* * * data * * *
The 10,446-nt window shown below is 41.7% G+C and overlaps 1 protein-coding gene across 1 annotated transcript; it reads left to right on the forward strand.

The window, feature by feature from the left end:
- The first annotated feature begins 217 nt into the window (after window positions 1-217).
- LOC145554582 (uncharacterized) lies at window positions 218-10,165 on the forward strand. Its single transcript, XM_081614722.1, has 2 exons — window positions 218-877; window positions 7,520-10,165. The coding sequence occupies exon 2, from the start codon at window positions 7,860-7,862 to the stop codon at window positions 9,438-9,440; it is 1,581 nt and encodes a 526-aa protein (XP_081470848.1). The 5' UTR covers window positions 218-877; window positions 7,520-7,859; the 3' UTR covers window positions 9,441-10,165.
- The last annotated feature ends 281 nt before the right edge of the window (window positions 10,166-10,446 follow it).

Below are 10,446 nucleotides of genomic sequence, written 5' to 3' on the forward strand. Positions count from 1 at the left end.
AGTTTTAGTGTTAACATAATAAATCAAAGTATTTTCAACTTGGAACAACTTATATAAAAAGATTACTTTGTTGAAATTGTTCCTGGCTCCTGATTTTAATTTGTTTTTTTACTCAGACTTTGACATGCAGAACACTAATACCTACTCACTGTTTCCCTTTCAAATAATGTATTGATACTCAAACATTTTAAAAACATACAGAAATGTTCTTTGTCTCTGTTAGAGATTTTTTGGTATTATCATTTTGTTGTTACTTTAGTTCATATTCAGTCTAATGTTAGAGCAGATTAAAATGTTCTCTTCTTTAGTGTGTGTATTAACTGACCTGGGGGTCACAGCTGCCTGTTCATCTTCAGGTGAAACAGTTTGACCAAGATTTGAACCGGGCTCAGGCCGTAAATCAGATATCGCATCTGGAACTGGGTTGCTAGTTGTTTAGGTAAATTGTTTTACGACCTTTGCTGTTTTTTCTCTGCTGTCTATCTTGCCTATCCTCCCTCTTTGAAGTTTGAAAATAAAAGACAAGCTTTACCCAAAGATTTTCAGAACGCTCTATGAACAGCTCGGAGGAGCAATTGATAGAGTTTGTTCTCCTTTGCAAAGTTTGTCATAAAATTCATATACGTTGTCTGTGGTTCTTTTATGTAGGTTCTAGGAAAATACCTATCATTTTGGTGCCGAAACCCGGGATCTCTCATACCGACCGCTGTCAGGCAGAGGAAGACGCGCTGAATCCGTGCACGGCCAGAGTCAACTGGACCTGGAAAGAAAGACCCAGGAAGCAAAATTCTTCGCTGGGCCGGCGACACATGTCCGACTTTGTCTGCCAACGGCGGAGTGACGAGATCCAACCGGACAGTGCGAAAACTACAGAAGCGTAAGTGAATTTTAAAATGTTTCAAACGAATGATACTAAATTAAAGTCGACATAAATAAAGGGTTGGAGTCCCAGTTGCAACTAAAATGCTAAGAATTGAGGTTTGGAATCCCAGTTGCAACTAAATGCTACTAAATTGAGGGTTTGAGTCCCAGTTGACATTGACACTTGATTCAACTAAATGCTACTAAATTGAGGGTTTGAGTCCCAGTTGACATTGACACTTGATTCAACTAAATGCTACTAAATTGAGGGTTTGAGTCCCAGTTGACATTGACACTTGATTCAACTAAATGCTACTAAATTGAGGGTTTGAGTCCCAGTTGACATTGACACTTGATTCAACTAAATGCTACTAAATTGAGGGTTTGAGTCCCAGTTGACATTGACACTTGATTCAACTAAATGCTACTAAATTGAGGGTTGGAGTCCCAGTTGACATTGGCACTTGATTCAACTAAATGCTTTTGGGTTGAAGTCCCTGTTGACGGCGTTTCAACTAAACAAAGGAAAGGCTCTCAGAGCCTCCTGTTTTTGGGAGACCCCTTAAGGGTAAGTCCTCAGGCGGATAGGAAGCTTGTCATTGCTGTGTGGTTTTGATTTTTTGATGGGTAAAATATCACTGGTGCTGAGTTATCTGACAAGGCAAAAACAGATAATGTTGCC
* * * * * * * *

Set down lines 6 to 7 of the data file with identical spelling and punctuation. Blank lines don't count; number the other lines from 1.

Below are 10,446 nucleotides of genomic sequence, written 5' to 3' on the forward strand. Positions count from 1 at the left end.
AGTTTTAGTGTTAACATAATAAATCAAAGTATTTTCAACTTGGAACAACTTATATAAAAAGATTACTTTGTTGAAATTGTTCCTGGCTCCTGATTTTAATTTGTTTTTTTACTCAGACTTTGACATGCAGAACACTAATACCTACTCACTGTTTCCCTTTCAAATAATGTATTGATACTCAAACATTTTAAAAACATACAGAAATGTTCTTTGTCTCTGTTAGAGATTTTTTGGTATTATCATTTTGTTGTTACTTTAGTTCATATTCAGTCTAATGTTAGAGCAGATTAAAATGTTCTCTTCTTTAGTGTGTGTATTAACTGACCTGGGGGTCACAGCTGCCTGTTCATCTTCAGGTGAAACAGTTTGACCAAGATTTGAACCGGGCTCAGGCCGTAAATCAGATATCGCATCTGGAACTGGGTTGCTAGTTGTTTAGGTAAATTGTTTTACGACCTTTGCTGTTTTTTCTCTGCTGTCTATCTTGCCTATCCTCCCTCTTTGAAGTTTGAAAATAAAAGACAAGCTTTACCCAAAGATTTTCAGAACGCTCTATGAACAGCTCGGAGGAGCAATTGATAGAGTTTGTTCTCCTTTGCAAAGTTTGTCATAAAATTCATATACGTTGTCTGTGGTTCTTTTATGTAGGTTCTAGGAAAATACCTATCATTTTGGTGCCGAAACCCGGGATCTCTCATACCGACCGCTGTCAGGCAGAGGAAGACGCGCTGAATCCGTGCACGGCCAGAGTCAACTGGACCTGGAAAGAAAGACCCAGGAAGCAAAATTCTTCGCTGGGCCGGCGACACATGTCCGACTTTGTCTGCCAACGGCGGAGTGACGAGATCCAACCGGACAGTGCGAAAACTACAGAAGCGTAAGTGAATTTTAAAATGTTTCAAACGAATGATACTAAATTAAAGTCGACATAAATAAAGGGTTGGAGTCCCAGTTGCAACTAAAATGCTAAGAATTGAGGTTTGGAATCCCAGTTGCAACTAAATGCTACTAAATTGAGGGTTTGAGTCCCAGTTGACATTGACACTTGATTCAACTAAATGCTACTAAATTGAGGGTTTGAGTCCCAGTTGACATTGACACTTGATTCAACTAAATGCTACTAAATTGAGGGTTTGAGTCCCAGTTGACATTGACACTTGATTCAACTAAATGCTACTAAATTGAGGGTTTGAGTCCCAGTTGACATTGACACTTGATTCAACTAAATGCTACTAAATTGAGGGTTTGAGTCCCAGTTGACATTGACACTTGATTCAACTAAATGCTACTAAATTGAGGGTTGGAGTCCCAGTTGACATTGGCACTTGATTCAACTAAATGCTTTTGGGTTGAAGTCCCTGTTGACGGCGTTTCAACTAAACAAAGGAAAGGCTCTCAGAGCCTCCTGTTTTTGGGAGACCCCTTAAGGGTAAGTCCTCAGGCGGATAGGAAGCTTGTCATTGCTGTGTGGTTTTGATTTTTTGATGGGTAAAATATCACTGGTGCTGAGTTATCTGACAAGGCAAAAACAGATAATGTTGCC